The secret sex lives of ducks

Ducks exhibit "sexual conflict-driven genital evolution," which makes for some odd parts

Published July 25, 2021 2:00PM (EDT)

Mallard Ducks Swimming In Lake (Getty Images/Colin Drewery)
Mallard Ducks Swimming In Lake (Getty Images/Colin Drewery)

To us humans, ducks are a symbol of tranquility, and one of a select group of avian species that cohabitates with humans in urban areas. Yet the adorableness of the duck family you might observe at the park belies their bizarre sexual behavior, which truly put the human sexual imagination to shame.

Indeed, ducks are not merely one of the few species to have mastered land, water and air, but they also have some very weirdly-shaped genitals, which have co-evolved through a process called sexual conflict.

Sexual conflict occurs when there is a difference in the mating strategies benefitting the male and the female of a species. These different reproductive goals in ducks and other waterfowl have ultimately led to the coevolution of complex and very weird genital structures – long, anticlockwise corkscrew phalluses, and vaginas that have dead ends and a clockwise corkscrew goings in the opposite direction. Ouch.

How did ducks evolve such odd genitals?

Ducks are mostly socially monogamous, forming a bond with a single partner per breeding season. These bonds are formed by female choice, while the males compete by giving vocal and visual ritual displays in which they show off their colorful plumage to prove their "quality."

Yet while ducks have a reputation for being sweet, innocent birds, forced copulation outside of the chosen mating pair is pretty common, and is observed in one-third of all waterfowl species — including mallards, pintails and gadwalls.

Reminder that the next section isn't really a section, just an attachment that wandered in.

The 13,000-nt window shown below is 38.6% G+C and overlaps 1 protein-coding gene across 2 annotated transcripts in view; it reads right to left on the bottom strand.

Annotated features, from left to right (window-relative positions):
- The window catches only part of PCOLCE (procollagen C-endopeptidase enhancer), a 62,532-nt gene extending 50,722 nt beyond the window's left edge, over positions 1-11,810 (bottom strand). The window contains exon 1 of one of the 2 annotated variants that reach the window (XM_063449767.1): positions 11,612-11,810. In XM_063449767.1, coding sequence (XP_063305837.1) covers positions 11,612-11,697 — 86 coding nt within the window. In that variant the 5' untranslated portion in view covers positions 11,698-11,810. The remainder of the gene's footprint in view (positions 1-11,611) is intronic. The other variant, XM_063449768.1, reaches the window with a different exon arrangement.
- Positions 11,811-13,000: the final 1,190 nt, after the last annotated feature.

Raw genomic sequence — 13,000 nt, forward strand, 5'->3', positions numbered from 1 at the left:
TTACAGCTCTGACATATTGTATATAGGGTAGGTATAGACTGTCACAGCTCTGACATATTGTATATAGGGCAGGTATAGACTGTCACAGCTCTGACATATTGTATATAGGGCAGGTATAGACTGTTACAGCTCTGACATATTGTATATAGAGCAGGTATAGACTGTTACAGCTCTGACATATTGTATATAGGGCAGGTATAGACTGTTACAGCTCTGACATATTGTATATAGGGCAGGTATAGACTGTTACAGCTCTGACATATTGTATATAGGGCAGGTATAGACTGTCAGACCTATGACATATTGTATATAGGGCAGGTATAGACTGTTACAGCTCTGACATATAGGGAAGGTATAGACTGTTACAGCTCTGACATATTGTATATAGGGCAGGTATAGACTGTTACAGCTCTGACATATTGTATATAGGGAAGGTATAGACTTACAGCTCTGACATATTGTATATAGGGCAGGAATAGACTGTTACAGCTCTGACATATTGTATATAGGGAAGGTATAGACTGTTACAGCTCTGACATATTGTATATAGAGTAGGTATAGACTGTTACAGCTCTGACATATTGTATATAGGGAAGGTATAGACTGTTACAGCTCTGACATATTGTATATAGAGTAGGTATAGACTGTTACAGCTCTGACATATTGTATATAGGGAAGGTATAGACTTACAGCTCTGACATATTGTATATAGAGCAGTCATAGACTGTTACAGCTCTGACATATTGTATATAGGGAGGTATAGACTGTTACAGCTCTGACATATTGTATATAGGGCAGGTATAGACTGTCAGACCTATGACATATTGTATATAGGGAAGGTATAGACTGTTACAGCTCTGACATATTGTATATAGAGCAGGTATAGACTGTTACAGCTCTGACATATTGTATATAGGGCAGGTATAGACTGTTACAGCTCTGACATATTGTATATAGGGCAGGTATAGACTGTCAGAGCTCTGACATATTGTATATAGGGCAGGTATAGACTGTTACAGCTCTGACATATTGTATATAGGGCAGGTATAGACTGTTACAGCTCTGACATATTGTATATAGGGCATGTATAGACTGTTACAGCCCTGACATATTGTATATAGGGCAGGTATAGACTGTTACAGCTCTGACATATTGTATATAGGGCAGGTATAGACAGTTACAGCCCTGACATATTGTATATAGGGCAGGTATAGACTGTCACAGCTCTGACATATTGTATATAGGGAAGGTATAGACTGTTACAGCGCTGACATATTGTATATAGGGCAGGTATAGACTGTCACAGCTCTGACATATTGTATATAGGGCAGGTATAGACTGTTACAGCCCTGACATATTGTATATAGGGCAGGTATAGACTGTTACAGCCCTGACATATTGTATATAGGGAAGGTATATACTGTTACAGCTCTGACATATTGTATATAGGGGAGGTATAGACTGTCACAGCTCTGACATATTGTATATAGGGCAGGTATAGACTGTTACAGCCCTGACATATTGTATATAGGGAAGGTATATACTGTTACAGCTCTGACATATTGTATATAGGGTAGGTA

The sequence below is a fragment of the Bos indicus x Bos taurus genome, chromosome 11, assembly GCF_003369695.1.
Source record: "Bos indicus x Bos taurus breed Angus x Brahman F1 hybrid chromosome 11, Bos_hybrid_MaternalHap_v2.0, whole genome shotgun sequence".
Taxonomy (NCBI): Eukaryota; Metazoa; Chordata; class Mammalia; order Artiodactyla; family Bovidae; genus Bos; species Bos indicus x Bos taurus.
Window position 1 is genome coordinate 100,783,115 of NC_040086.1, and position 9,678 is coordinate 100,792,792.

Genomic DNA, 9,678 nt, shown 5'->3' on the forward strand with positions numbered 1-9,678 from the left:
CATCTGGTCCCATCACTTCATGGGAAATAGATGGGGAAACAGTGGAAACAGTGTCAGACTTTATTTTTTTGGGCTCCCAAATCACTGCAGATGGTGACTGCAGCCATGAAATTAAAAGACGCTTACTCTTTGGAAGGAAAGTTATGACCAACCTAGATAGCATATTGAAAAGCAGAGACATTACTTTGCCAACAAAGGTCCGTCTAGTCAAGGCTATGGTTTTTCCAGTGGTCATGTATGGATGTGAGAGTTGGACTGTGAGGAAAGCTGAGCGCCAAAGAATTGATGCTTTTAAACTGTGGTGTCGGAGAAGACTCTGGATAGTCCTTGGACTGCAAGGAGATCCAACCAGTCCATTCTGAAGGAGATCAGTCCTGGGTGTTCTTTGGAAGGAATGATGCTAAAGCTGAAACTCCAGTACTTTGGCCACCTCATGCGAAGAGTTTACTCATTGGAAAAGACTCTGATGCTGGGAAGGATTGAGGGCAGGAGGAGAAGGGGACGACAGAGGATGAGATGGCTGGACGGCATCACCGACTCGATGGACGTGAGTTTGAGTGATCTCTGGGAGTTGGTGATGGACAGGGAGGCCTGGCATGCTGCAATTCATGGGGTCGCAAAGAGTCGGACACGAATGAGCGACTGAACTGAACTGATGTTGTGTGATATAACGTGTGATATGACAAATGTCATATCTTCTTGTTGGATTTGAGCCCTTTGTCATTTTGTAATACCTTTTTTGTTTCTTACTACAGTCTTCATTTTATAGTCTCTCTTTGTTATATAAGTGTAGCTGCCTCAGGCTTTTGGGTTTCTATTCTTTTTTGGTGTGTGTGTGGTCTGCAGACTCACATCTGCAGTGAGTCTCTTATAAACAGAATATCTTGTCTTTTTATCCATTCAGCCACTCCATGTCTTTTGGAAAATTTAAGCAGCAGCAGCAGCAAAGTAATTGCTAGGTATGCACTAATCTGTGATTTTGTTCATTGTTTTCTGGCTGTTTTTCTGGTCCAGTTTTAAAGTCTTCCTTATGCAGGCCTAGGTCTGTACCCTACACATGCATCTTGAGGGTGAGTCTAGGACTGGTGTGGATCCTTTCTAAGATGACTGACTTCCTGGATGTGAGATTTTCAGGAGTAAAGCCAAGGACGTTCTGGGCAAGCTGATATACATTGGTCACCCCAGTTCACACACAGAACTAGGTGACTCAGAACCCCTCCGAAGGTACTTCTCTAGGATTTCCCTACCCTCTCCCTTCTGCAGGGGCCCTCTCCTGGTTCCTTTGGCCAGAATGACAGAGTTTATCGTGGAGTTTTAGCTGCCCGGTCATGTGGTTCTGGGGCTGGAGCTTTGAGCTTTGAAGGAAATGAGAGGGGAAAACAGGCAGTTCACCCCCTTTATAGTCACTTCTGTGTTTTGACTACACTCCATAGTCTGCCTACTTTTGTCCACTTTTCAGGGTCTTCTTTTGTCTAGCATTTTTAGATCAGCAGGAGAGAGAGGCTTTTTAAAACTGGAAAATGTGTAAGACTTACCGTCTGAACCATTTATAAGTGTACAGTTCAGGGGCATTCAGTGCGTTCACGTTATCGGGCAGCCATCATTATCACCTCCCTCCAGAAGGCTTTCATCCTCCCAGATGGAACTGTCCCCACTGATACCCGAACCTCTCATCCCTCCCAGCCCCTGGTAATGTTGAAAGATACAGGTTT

So why do certain species of ducks perform this horrible forced copulation? Dr. Patricia Brennan, a biology professor at Mt. Holyoke who is an expert in bird genitalia, says it may stem from the sex ratio among duck populations.

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"There are more males than females in most duck populations," Brennan says. "Since most ducks are socially monogamous, there are typically many males that are left without a mate. Those males sometimes turn to forced copulations as a way of gaining some paternity any given year.  Males who had a partner also can perform forced copulations after their partner is incubating the eggs."

In other words, the male wants to maximize his reproductive success and the number of offspring that he sires, which is why extra pair copulation — meaning, cheating by mating with someone else besides his monogamous partner, then ditching her — is useful to him. The female only wants to mate with the male she chose as her mating partner, wanting her offspring to inherit the genetic benefits of that male only; thus, she doesn't want to extra-pair copulate.

This "forced extra-pair copulation," as it's known, is a fairly rare strategy across birds as a whole. So why do so many waterfowl species do this? It's because they can – they have an organ that lets them.

Big duck energy

Ducks, among other waterfowl, are one of only 3% of bird species that even have a penis at all. Waterfowl are therefore quite different compared to other birds. Their penises can range between 1.5 centimeters to 40 centimeters— sometimes longer than the bird himself — and vary hugely in terms of elaboration.